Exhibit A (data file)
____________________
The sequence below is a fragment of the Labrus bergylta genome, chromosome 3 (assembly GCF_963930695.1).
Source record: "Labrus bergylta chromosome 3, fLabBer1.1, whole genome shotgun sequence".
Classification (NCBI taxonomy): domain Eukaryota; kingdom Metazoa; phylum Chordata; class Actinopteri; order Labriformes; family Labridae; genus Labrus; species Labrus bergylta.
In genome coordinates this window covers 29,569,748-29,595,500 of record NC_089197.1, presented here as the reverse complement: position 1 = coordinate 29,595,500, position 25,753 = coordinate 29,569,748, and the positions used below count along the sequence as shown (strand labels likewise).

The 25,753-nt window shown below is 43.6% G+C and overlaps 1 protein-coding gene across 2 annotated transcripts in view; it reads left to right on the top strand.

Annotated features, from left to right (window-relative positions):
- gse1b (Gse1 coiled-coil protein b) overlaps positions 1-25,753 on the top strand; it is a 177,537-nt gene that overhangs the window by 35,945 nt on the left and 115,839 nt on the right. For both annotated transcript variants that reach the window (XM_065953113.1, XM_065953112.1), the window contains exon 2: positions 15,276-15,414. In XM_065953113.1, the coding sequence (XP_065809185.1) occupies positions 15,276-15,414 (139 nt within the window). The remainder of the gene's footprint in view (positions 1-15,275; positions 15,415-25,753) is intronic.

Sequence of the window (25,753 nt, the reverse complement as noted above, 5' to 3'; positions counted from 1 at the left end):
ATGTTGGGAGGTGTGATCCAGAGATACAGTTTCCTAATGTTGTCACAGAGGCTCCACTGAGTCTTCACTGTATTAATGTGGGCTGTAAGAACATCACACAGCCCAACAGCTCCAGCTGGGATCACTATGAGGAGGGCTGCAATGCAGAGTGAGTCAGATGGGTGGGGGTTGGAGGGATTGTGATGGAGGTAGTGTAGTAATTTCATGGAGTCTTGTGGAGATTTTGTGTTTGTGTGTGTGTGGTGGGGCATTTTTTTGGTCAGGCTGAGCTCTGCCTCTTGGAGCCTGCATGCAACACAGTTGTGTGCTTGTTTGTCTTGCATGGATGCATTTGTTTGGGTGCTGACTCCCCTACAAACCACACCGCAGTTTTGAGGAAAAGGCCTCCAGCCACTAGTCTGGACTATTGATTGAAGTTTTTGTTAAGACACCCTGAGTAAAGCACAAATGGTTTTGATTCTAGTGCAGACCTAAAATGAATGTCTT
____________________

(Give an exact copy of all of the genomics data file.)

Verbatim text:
The sequence below is a fragment of the Labrus bergylta genome, chromosome 3 (assembly GCF_963930695.1).
Source record: "Labrus bergylta chromosome 3, fLabBer1.1, whole genome shotgun sequence".
Classification (NCBI taxonomy): domain Eukaryota; kingdom Metazoa; phylum Chordata; class Actinopteri; order Labriformes; family Labridae; genus Labrus; species Labrus bergylta.
In genome coordinates this window covers 29,569,748-29,595,500 of record NC_089197.1, presented here as the reverse complement: position 1 = coordinate 29,595,500, position 25,753 = coordinate 29,569,748, and the positions used below count along the sequence as shown (strand labels likewise).

The 25,753-nt window shown below is 43.6% G+C and overlaps 1 protein-coding gene across 2 annotated transcripts in view; it reads left to right on the top strand.

Annotated features, from left to right (window-relative positions):
- gse1b (Gse1 coiled-coil protein b) overlaps positions 1-25,753 on the top strand; it is a 177,537-nt gene that overhangs the window by 35,945 nt on the left and 115,839 nt on the right. For both annotated transcript variants that reach the window (XM_065953113.1, XM_065953112.1), the window contains exon 2: positions 15,276-15,414. In XM_065953113.1, the coding sequence (XP_065809185.1) occupies positions 15,276-15,414 (139 nt within the window). The remainder of the gene's footprint in view (positions 1-15,275; positions 15,415-25,753) is intronic.

Sequence of the window (25,753 nt, the reverse complement as noted above, 5' to 3'; positions counted from 1 at the left end):
ATGTTGGGAGGTGTGATCCAGAGATACAGTTTCCTAATGTTGTCACAGAGGCTCCACTGAGTCTTCACTGTATTAATGTGGGCTGTAAGAACATCACACAGCCCAACAGCTCCAGCTGGGATCACTATGAGGAGGGCTGCAATGCAGAGTGAGTCAGATGGGTGGGGGTTGGAGGGATTGTGATGGAGGTAGTGTAGTAATTTCATGGAGTCTTGTGGAGATTTTGTGTTTGTGTGTGTGTGGTGGGGCATTTTTTTGGTCAGGCTGAGCTCTGCCTCTTGGAGCCTGCATGCAACACAGTTGTGTGCTTGTTTGTCTTGCATGGATGCATTTGTTTGGGTGCTGACTCCCCTACAAACCACACCGCAGTTTTGAGGAAAAGGCCTCCAGCCACTAGTCTGGACTATTGATTGAAGTTTTTGTTAAGACACCCTGAGTAAAGCACAAATGGTTTTGATTCTAGTGCAGACCTAAAATGAATGTCTT